Driving around the perimeter of the Almaden Quicksilver Park I spotted rusting mining equipment jutting up from the treetops at the Hacienda park entrance. We continued along the wooded drive passing the Almaden Reservoir and recently opened access to Mt. Umunhum. Then wrapped back around the hills and entered from McAbee Road closest to the Senador Mine. Walking on the wide shaded path, we passed an old wood barn near the park entrance.
About a half mile into the walk we found the concrete chimney remains of the Senador Mine. Three crumbling furnaces where cinnabar was once roasted stand, a perfect dystopian backdrop. Markings of the past are everywhere along the park trails, from covered ore cart rails, foundations of buildings or strikingly majestic ruined equipment. I wonder at the natural beauty of the hillsides and its hints of a long forgotten internal apocalypse.
After exploring the Trolley Barn, we discovered our pancake breakfast had worn off. We walked down the wide street of San Jose’s History Park wondering if we could order up a hot dog for lunch. Turning a corner, we faced the Pacific Hotel, a replica building that grounds visitors with a sense of what the city of San Jose originally looked like. The first floor of the hotel houses O’Brien’s Ice Cream Parlor. O’Brien’s a local favorite for candy and ice cream from 1868 through the mid-1900s. Since it was the only food-related establishment in sight, we walked into the white counter, mirrored, air-conditioned shop.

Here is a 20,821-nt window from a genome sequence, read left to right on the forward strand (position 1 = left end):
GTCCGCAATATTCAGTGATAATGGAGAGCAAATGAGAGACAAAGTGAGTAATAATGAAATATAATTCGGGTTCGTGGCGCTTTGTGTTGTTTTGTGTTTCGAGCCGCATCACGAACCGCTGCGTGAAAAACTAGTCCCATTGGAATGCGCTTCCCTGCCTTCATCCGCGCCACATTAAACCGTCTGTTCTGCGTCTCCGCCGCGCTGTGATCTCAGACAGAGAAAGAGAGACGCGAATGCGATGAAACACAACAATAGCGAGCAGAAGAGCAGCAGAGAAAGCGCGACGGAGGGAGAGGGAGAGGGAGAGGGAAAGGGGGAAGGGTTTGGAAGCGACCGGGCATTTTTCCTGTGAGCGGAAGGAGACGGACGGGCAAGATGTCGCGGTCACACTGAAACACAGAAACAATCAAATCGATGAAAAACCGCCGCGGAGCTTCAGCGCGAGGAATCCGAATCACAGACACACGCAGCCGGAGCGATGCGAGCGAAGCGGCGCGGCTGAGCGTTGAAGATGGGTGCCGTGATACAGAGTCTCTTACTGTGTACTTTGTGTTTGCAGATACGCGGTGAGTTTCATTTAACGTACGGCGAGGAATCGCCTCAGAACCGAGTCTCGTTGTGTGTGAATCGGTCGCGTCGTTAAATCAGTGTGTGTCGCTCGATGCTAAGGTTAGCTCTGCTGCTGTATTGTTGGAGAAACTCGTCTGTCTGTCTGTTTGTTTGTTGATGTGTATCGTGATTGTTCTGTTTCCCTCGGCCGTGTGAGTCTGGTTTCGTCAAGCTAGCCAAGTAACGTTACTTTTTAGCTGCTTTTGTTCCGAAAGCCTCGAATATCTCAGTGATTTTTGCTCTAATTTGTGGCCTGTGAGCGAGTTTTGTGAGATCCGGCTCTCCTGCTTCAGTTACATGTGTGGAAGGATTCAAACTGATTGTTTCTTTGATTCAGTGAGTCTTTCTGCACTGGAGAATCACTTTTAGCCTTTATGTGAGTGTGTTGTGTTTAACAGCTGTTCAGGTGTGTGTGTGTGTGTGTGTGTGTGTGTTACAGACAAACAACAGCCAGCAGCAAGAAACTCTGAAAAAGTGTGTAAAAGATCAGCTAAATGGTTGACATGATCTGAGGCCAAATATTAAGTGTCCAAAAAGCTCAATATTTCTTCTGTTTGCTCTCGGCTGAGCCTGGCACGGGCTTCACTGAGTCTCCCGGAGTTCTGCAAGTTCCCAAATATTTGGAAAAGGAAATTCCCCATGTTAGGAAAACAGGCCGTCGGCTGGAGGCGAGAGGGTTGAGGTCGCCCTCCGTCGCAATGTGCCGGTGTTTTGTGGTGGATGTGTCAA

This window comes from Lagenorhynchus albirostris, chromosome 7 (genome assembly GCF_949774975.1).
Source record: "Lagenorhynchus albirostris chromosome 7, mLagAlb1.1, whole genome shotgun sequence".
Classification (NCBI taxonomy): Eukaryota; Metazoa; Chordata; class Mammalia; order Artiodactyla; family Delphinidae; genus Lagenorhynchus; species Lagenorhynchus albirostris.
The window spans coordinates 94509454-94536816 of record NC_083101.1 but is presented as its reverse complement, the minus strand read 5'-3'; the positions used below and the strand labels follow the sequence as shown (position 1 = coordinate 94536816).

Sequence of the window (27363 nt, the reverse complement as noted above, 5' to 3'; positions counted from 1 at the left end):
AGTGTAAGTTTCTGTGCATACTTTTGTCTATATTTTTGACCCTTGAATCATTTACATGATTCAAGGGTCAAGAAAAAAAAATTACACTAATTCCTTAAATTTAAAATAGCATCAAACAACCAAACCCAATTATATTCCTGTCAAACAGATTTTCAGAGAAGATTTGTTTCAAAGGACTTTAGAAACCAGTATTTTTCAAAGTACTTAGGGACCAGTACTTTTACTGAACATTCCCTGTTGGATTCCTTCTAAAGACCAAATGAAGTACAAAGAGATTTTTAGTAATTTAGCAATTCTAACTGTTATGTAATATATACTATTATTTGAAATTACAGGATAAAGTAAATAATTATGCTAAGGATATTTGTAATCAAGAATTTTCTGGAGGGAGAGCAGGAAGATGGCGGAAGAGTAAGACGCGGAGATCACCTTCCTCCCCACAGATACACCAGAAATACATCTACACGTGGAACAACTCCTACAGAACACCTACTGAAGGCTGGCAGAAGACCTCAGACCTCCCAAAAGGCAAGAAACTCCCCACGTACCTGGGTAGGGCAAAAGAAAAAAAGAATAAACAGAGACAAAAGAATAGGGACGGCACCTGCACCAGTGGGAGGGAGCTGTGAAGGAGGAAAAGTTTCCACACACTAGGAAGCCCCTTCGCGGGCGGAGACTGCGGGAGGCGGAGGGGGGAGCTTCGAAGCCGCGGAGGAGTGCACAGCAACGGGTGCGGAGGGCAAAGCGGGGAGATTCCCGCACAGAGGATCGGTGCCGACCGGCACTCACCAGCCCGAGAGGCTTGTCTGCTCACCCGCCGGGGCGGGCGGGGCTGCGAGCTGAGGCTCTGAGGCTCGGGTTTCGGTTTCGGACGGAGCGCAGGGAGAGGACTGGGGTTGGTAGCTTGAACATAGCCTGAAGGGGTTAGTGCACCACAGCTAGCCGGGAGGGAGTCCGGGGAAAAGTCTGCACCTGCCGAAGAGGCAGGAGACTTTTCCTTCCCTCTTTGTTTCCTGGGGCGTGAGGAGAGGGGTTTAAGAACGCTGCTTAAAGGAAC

I asked the ice cream server if there were any other places serving food in the park and the answer was no. So I went ahead and ordered a hot fudge sundae for myself and a chocolate milkshake for hubby. We ate, a little guiltily at first, but finished our sweet treats trying to remember if we ever had a lunch like this before.
Back outside in the warm afternoon sun, we set out to explore the rest of the park’s extensive grounds. The replica Electric Light Tower catches visitor’s attention rising above the park. John photographed interesting geometric designs looking up through it. The original was erected in 1881 at a busy downtown San Jose intersection and was quite a spectacle then.
As we continued down the block, we met up with Rosie the Riveter across the street from the replica 1869 Empire Firehouse. Rosie looked like a real person from afar. I thought she was checking out the firehouse but discovered she’s a statue.